Sunrise at the Taj Mahal

We rolled out of bed at 5am, threw on our clothes, and headed to the hotel lobby to meet up with my dad, my sister Anne, and our guide for a sunrise tour of the Taj Mahal.  We waited in line as it first began to get light and then all of a sudden the gates opened and we hustled through security, eager for our first glimpse.  The guide stopped us for a minute to explain some of the history of the building and to make sure we’d fully appreciate the accuracy and precision with which it was built, especially how it perfectly aligns with the walls and arched gateways that enclose it, which you never hear much about.  Then we passed through the southern gate and joined the throngs snapping pictures.

We always hear that the Taj Mahal is the world’s most famous memorial to love, so we were a little amused to learn that it was actually built to honor Shah Jahan’s third wife, who he married while he was still married to the first two.  We’d all romanticized the building a little more than that and had assumed he’d just been consumed by his love for his one wife, but we learned that it’s hard to know whether the building was truly built for love or to demonstrate the magnificence of Mughal architecture.  In any case, it was breathtaking–not just the perfect symmetry of it and the beauty of the marble that seems to change color as the sun comes up, but also the details that you don’t really see until you get right up close to the building–in particular the carved marble panels and the inlaid stones set in various patterns.


Our guide told us that we were lucky–that the day we visited was the clearest day he’d seen in about a month.  The pollution still seems to have softened the lines of the building, but he said we were getting the full experience, unlike other recent visitors.  The extreme pollution in Agra is really taking a toll on the building, though, causing acid rain that is eating away at the marble.  I took a picture of John when we stopped for a moment at the back of the building overlooking the Yamuna River.  You might think it looks foggy outside, but it wasn’t–it was just smoggy.

My absolute favorite moment of our visit to the Taj Mahal happened just before we were about to leave. To give some background, all over India people had been taking pictures of us.  Sometimes they would ask to pose with us (while we held their babies!), but more often than not we’d notice their smartphones slyly pointed at us as they passed by.  I was surprised that we were such a novelty there.  I guess I figured that as a former British colony, they’d be more used to seeing westerners.  After a while I felt like I was starting to get a taste for how celebrities must feel when targeted by paparazzi, and at my dad’s suggestion I decided to take pictures right back of the people taking pictures of us, which they seemed to get a huge kick out of, and it made it a lot more fun for me, too.  The boldest picture-takers would also engage us in conversation, which my dad loved.  I think he especially enjoyed having the opportunity to portray American tourists in a friendly light.  One day during our trip, at an old fort in Delhi, a group of high school students on a field trip with their teacher stopped my dad for pictures and an interview.  They asked him where he was from and if we had anything in our country like the fort we were visiting (answer: no, our country isn’t that old!).  I remember him talking about George Washington as the father of our country, somewhat like how they think of Gandhi.  I had fun snapping pictures of my dad being interviewed by the kids at the same time that they were taking pictures of him and the rest of us.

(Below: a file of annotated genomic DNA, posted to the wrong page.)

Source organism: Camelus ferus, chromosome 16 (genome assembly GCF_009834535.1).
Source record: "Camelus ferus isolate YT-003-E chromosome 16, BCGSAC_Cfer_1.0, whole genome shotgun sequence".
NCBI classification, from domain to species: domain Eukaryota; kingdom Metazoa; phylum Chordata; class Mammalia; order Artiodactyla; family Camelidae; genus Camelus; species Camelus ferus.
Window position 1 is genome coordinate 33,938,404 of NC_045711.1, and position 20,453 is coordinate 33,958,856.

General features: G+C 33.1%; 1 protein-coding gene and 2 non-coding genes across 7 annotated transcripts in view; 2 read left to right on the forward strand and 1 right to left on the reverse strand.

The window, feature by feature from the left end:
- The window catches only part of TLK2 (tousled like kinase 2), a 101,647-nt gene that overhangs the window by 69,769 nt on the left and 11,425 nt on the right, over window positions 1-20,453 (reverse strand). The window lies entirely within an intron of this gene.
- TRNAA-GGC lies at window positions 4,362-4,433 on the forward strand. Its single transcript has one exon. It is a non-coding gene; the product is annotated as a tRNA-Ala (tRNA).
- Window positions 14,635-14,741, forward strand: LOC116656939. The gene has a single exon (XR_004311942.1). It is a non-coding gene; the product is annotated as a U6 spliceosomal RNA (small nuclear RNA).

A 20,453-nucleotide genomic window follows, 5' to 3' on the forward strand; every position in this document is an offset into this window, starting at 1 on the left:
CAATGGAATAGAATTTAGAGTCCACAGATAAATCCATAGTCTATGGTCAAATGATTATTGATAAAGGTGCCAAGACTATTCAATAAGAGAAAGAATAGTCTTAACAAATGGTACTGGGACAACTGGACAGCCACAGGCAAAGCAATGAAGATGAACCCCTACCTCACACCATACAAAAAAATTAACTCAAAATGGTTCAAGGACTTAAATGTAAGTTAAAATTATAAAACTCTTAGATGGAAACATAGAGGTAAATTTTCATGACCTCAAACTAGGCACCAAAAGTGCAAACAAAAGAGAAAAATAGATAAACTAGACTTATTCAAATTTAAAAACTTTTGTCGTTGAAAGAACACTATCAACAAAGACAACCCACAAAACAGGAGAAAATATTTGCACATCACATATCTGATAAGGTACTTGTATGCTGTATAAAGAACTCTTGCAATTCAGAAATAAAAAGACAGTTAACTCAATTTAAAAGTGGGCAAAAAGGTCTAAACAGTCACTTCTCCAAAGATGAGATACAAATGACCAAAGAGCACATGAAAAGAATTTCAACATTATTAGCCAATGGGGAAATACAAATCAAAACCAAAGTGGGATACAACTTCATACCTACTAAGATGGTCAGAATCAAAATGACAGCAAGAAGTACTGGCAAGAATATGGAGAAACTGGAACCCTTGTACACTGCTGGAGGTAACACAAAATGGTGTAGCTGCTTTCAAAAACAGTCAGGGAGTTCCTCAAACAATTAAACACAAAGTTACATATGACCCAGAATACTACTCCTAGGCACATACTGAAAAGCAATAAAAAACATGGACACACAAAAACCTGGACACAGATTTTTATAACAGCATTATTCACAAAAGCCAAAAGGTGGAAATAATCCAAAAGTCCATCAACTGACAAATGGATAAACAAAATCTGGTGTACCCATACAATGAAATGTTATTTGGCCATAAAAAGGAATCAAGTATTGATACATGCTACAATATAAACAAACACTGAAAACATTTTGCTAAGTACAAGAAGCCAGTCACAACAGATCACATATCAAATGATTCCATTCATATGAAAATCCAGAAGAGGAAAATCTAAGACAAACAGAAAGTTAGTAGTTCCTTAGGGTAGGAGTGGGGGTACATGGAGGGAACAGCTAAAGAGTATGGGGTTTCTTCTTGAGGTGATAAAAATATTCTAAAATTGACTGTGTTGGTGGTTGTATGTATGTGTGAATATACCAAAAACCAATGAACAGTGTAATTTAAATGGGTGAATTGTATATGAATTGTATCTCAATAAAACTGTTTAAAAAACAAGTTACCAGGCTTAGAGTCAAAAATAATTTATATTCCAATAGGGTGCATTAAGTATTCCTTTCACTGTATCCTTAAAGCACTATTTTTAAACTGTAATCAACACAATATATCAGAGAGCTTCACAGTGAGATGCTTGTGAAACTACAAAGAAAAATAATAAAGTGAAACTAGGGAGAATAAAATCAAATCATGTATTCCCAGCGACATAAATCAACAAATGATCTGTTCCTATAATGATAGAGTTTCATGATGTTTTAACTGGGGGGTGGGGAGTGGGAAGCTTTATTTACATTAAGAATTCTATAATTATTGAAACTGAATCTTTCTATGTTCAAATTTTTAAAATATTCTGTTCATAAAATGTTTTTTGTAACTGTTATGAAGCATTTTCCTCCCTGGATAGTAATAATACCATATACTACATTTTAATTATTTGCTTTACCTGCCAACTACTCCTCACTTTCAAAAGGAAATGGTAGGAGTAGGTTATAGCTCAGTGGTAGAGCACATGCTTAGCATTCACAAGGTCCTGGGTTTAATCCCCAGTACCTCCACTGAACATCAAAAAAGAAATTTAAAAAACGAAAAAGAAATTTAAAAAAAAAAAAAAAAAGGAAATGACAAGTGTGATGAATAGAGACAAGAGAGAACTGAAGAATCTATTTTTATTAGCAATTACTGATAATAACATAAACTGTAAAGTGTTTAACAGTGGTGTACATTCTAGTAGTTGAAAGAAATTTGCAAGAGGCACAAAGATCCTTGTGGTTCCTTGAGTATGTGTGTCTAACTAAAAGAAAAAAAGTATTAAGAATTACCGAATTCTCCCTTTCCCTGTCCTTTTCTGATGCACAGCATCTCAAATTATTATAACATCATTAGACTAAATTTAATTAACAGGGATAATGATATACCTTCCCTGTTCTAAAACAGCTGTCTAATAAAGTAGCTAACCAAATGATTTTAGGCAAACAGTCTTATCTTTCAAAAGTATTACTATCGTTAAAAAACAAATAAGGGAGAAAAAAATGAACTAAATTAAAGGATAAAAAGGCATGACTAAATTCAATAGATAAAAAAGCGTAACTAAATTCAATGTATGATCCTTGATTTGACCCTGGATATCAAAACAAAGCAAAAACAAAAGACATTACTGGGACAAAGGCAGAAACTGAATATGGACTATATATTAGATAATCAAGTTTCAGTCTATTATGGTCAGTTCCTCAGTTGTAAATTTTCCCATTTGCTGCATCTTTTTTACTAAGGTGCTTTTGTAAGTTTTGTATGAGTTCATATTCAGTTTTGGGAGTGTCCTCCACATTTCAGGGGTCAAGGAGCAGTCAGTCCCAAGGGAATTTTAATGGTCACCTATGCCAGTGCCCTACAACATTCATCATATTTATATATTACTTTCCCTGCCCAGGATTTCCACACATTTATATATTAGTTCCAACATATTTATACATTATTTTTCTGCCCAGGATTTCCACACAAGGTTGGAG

So back at the Taj Mahal, John and I had stopped to sit down where we could just soak in the view.  We noticed a couple of young Indian guys tentatively approaching, and they asked if they could each take a picture with John.  I hopped up and out of the way and one at a time each of them snuggled right up to John, practically sitting in his lap, to take pictures of the other.  It was hilarious.  Clearly our concepts of personal space and not being too intimate with strangers do not translate in India.  After they took their pictures I asked them both to pose with John.  I think they almost managed to kidnap him from me, but luckily I kept him in the end!


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